• McDermott Looking Like Last Season – If you have been watching any Creighton games this season, it might have seemed that Doug McDermott was starting out a little slowly compared to last season. That may have been expected as more teams have started to regularly double- or even triple-team the All-American. However, it may also have been related to the time he took off in the summer to take a break from hoops more than anything. Over the past three games, McDermott has scored 80 points since the Bluejays’ home loss to Boise State. In the past four games, he has shot 17-of-24 from three-point range, and he is now fifth in the nation in scoring  (22.7 PPG) and shooting 52.3% from the three-point line. Right now his minutes per game are running below last season’s as well. Teams will have to decide to pick their poison against McDermott with his skill set both inside or outside. If he continues this torrid pace, it will be hard to deny him strong consideration for eventual National Player of the Year honors.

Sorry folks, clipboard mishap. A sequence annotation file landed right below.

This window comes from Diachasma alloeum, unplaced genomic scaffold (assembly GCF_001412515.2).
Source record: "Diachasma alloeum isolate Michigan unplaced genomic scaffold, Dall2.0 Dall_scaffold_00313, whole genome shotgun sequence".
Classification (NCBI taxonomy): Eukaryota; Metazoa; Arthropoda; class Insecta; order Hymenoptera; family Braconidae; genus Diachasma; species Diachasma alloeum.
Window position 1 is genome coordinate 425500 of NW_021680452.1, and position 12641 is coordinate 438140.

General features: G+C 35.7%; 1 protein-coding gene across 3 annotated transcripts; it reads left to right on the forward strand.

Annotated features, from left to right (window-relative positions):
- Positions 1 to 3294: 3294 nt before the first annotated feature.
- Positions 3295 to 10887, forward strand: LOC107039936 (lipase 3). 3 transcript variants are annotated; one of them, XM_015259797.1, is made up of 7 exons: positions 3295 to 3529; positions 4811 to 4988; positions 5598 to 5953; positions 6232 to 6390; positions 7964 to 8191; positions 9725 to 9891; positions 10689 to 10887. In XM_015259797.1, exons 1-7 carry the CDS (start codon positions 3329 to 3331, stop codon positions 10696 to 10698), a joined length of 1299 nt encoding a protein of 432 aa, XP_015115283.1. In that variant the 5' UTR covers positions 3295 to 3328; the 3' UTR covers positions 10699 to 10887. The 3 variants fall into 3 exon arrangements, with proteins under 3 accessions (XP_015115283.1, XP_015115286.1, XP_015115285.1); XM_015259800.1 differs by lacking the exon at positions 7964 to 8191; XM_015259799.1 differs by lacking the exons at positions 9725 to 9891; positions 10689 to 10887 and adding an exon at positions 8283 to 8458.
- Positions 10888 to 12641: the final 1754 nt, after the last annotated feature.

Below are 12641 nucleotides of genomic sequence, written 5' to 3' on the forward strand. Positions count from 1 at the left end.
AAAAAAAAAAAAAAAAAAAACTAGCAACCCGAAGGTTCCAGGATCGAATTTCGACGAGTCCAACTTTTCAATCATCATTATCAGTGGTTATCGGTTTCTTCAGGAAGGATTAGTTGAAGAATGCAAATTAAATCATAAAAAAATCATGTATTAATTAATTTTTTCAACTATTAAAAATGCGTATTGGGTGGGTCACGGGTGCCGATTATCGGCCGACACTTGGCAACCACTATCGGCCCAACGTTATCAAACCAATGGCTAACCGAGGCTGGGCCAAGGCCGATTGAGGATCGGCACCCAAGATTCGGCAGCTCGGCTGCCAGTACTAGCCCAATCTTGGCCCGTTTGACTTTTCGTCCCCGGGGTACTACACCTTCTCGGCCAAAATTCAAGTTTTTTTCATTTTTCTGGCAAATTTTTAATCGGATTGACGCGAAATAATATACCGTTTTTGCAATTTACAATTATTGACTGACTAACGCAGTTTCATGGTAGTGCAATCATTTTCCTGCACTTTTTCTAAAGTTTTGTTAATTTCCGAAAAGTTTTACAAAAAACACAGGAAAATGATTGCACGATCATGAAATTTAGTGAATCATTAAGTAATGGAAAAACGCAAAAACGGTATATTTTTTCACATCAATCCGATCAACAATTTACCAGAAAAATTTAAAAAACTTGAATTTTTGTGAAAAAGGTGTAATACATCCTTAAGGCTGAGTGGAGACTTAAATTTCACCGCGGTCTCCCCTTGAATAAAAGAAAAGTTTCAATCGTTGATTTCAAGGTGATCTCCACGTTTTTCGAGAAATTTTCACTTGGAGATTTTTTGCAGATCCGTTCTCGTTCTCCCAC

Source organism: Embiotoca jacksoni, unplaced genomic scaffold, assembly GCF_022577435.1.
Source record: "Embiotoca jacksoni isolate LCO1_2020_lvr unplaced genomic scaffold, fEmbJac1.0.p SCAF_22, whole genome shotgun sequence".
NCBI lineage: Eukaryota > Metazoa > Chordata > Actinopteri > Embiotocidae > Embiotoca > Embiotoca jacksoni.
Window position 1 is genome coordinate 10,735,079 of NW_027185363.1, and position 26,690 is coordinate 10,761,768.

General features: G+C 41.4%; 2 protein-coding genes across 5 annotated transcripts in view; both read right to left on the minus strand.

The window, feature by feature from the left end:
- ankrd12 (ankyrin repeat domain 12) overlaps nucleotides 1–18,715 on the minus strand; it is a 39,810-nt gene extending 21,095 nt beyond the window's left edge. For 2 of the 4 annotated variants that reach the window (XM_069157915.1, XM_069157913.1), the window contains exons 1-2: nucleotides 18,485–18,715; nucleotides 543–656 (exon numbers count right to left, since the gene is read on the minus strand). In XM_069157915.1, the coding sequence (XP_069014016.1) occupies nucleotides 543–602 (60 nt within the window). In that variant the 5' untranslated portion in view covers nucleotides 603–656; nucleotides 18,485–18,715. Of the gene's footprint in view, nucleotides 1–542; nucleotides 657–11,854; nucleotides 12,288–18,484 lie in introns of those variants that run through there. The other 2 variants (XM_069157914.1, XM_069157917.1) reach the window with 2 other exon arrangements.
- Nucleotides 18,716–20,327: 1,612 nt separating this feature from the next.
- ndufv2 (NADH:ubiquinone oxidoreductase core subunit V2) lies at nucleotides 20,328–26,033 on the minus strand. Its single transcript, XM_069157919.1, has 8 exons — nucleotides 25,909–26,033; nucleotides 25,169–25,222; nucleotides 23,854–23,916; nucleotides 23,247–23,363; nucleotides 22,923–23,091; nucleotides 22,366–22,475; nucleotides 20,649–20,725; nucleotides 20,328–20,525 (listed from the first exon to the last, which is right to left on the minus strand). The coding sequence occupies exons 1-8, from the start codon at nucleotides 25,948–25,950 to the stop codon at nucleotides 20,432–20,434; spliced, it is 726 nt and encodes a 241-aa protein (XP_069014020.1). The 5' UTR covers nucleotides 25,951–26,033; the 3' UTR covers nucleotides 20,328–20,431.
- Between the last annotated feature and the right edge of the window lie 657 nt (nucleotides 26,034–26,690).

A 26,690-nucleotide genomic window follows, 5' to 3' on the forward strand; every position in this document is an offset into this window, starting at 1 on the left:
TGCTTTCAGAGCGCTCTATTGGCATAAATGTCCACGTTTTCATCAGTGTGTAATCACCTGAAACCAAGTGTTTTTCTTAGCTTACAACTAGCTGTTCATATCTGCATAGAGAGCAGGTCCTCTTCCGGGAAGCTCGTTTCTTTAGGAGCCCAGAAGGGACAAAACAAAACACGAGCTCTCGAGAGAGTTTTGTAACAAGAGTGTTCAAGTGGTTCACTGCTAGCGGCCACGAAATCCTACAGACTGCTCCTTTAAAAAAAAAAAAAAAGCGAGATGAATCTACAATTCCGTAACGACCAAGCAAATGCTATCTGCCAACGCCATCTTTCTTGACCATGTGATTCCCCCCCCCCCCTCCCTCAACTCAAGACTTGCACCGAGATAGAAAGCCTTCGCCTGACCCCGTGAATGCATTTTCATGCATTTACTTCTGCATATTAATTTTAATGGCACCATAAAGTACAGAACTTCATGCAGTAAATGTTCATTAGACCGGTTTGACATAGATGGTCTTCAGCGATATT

There’s no denying that Doug McDermott is in one of his patented grooves.

  • Still Undefeated — Wichita State is still one of only 14 teams in Division I that is still undefeated. Sitting at 9-0, the Shockers are off to their best start in school history. They have never started the season at 10-0, but will have the chance on Thursday night against Tennessee. With all of the holes that Gregg Marshall has had to replace going into this season, it is quite an accomplishment for his team to be off to this great of a start. Whether it is still figuring out the lineup or the depth they are developing, nine players are averaging 14 minutes or more of playing time a game. At the same time, they are dominating opponents with only two games within single digits (VCU & Air Force). Against the rest of their opponents, they have won by an average of 18 points per contest.